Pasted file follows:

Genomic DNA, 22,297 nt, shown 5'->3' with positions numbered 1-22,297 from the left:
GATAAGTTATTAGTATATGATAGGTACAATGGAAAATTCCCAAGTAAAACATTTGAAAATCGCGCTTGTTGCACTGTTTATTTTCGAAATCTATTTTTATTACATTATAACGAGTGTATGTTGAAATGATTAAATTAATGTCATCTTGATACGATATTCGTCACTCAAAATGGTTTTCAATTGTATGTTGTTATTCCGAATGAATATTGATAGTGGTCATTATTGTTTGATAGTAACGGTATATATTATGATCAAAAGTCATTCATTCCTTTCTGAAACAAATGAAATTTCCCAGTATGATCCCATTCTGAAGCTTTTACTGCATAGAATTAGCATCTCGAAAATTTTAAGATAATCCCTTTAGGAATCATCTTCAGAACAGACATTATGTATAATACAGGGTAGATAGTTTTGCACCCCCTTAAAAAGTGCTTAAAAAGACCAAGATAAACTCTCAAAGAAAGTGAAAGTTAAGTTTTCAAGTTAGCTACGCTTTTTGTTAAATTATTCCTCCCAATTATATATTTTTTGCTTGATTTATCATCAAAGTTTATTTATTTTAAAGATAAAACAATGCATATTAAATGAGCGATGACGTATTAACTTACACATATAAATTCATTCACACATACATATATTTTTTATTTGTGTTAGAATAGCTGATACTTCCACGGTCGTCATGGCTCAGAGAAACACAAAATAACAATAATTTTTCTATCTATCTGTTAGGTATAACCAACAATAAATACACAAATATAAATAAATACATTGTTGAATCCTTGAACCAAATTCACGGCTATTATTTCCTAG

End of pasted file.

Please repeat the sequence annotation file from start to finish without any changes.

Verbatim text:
Genomic DNA, 22,297 nt, shown 5'->3' with positions numbered 1-22,297 from the left:
GATAAGTTATTAGTATATGATAGGTACAATGGAAAATTCCCAAGTAAAACATTTGAAAATCGCGCTTGTTGCACTGTTTATTTTCGAAATCTATTTTTATTACATTATAACGAGTGTATGTTGAAATGATTAAATTAATGTCATCTTGATACGATATTCGTCACTCAAAATGGTTTTCAATTGTATGTTGTTATTCCGAATGAATATTGATAGTGGTCATTATTGTTTGATAGTAACGGTATATATTATGATCAAAAGTCATTCATTCCTTTCTGAAACAAATGAAATTTCCCAGTATGATCCCATTCTGAAGCTTTTACTGCATAGAATTAGCATCTCGAAAATTTTAAGATAATCCCTTTAGGAATCATCTTCAGAACAGACATTATGTATAATACAGGGTAGATAGTTTTGCACCCCCTTAAAAAGTGCTTAAAAAGACCAAGATAAACTCTCAAAGAAAGTGAAAGTTAAGTTTTCAAGTTAGCTACGCTTTTTGTTAAATTATTCCTCCCAATTATATATTTTTTGCTTGATTTATCATCAAAGTTTATTTATTTTAAAGATAAAACAATGCATATTAAATGAGCGATGACGTATTAACTTACACATATAAATTCATTCACACATACATATATTTTTTATTTGTGTTAGAATAGCTGATACTTCCACGGTCGTCATGGCTCAGAGAAACACAAAATAACAATAATTTTTCTATCTATCTGTTAGGTATAACCAACAATAAATACACAAATATAAATAAATACATTGTTGAATCCTTGAACCAAATTCACGGCTATTATTTCCTAG